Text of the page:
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Why are red, blue and green plastics the most harmful to the environment?

Why are red, blue and green plastics the most harmful to the environment?

Why are red, blue and green plastics the most harmful to the environment?

There is almost no corner of our planet where they are not present: microplastics They are everywhere.

They have been found buried in the Antarctic ice, in the entrails of marine animals that inhabit the deepest ocean trenches, and in the drinking water consumed around the world.

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They were also recently found in the testicles of humans.

But when it comes to fragmenting into these tiny pieces that measure between one and five millimeters, the brightly colored plastics do so at a much faster rate than the rest, according to a study led by researchers at the University of Leicester, in the United Kingdom.

The ones that are colored red, green and blue They degrade more quickly compared to those that are black, white or silver.

“Plastic is not just the polymer, but it has many different components. And the dye is, in fact, a significant part of its mass,” Andrew Abbott, professor of physical chemistry at the University of Leicester and co-author of the research, explains to BBC Mundo.

Red, green and blue are the colors that fragment most easily. (Getty/)

And it is precisely these colorants that can protect the plastic or not (depending on the color in question) from harmful ultraviolet radiation which promotes its disintegration.

That is, all plastics degrade, but the rate at which they do so “will depend on the ability of the additive to protect them from oxidation,” adds Abbott.

Protection against ultraviolet rays

Researchers at the University of Leicester and the University of Cape Town in South Africa carried out two complementary studies to demonstrate the importance of color in plastics.

In one, they left bottle caps of different colors out in the open for three years.

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“We found that the black, white and silver caps were – even after three years – almost exactly the same as when they left the factory.”

“The green, red and blue ones were quite broken, even under static conditions”says Abbott.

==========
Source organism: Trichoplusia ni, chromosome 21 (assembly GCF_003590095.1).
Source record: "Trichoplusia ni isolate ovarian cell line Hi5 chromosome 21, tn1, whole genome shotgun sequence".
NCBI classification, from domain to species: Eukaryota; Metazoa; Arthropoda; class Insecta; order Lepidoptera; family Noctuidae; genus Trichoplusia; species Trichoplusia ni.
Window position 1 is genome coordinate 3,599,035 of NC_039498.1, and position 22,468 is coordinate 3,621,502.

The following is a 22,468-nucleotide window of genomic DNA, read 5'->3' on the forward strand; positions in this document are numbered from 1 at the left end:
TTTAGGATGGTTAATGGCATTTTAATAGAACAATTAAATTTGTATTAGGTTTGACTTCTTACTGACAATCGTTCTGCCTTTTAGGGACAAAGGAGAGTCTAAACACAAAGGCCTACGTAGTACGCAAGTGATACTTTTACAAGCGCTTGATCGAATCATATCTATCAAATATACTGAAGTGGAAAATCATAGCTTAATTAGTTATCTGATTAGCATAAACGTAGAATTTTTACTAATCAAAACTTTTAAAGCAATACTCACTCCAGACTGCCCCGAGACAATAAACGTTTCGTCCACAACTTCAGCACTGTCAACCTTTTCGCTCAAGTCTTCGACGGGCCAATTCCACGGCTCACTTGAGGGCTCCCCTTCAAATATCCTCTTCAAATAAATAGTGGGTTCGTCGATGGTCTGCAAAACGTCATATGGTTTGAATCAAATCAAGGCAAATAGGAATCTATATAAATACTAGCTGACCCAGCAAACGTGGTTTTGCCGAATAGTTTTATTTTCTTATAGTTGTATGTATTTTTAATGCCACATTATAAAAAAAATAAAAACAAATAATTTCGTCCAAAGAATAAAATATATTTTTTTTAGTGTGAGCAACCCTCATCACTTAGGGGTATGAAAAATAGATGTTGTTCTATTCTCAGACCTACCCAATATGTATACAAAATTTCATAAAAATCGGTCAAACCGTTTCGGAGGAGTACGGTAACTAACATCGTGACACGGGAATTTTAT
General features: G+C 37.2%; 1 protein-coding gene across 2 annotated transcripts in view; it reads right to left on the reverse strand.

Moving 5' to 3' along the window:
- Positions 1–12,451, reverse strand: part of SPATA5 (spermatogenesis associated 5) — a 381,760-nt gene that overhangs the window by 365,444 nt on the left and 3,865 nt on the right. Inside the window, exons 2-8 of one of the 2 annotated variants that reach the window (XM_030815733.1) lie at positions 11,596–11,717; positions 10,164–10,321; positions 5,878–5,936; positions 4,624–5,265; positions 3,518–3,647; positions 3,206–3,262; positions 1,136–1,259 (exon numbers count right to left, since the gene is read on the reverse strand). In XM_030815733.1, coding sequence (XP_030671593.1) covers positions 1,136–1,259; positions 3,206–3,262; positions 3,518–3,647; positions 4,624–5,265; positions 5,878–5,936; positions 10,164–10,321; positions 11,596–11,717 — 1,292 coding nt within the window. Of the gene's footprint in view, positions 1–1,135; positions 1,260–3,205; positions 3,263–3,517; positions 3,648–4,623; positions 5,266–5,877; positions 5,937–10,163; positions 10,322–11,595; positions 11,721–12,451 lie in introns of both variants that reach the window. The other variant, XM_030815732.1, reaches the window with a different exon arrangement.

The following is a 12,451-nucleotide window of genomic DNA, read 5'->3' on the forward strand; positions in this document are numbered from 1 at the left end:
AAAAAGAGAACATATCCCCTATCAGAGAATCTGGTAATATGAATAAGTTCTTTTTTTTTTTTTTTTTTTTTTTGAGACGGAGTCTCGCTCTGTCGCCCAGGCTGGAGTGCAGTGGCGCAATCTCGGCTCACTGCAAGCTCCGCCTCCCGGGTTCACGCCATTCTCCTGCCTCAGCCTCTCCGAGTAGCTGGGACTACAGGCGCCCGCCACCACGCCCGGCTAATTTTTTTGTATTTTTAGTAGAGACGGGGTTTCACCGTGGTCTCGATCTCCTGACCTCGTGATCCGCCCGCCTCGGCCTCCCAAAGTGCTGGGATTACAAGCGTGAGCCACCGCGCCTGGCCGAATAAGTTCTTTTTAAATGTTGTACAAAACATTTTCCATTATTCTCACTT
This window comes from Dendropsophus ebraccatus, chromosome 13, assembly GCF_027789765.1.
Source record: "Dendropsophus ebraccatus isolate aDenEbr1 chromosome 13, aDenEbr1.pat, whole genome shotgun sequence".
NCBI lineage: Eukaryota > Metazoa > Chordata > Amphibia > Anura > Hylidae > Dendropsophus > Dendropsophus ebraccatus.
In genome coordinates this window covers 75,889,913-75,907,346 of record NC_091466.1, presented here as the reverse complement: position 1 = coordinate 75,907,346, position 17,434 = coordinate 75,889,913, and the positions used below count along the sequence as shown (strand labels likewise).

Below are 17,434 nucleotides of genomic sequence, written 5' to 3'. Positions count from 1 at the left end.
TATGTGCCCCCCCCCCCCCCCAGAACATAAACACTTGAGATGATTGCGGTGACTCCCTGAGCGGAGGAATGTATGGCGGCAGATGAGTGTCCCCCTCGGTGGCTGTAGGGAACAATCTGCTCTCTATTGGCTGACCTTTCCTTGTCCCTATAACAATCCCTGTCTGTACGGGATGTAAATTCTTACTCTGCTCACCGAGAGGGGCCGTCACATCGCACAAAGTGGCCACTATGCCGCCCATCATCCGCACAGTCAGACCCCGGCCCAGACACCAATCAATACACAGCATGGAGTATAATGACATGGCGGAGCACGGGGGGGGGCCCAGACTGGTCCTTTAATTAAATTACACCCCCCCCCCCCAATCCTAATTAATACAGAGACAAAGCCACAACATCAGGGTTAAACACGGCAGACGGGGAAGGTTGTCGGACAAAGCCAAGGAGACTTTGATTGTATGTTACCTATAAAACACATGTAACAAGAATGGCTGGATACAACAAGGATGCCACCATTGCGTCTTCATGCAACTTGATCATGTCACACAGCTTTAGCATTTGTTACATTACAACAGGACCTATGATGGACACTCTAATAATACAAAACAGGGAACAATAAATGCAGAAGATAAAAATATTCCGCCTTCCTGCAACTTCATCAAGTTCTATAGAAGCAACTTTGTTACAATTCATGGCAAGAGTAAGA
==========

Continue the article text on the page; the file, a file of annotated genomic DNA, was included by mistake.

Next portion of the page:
The other study focused on plastics found on a remote beach, and yielded similar results.

Three years later the covers showed signs of degradation.

Three years later the covers showed signs of degradation. (University of Leicester/)

Rethink the design

Ultimately, it is not about favoring one color or another, but about designing the plastic objects and the color that will be given to them depending on the durability for which they are designed, point out the authors of the study.

Manufacturers, they say, must consider both the recyclability of the material and the likelihood of it becoming trash when designing plastic objects and packaging.

“For the objects used outdoors or that are heavily exposed to sunlight, such as plastic outdoor furniture, consideration should be given to avoid colors like red, green and blueto make them last as long as possible,” explains Sarah Key, a researcher who led the project at the University of Leicester.

The same in the case of door and window frames, pipes or gutterswhich are more durable when white, black or silver.

Instead, “when plastic is designed to break down, for example through the use of pro-oxidant additives, (manufacturers) should consider the role that color could play in this,” adds Key.

For short-lived plastics such as wrappers, bottle caps, etc., the study notes, “black should be avoided.” That is, the colors that make these objects more durable.

Microplastics measure between 1 and 5 millimeters.

Microplastics measure between 1 and 5 millimeters. (Getty/)

The big problem with microplastics is that since they are present in almost all ecosystems on the planet, they end up being part of the food chain.

And although the health impact of ingesting microplastics is not yet fully understood, some research indicates it may negatively affect our endocrine system and the hormones that regulate our growth and development.

Its intake has also been linked to other health problems including cancer and coronary heart disease.

Source: Elcomercio

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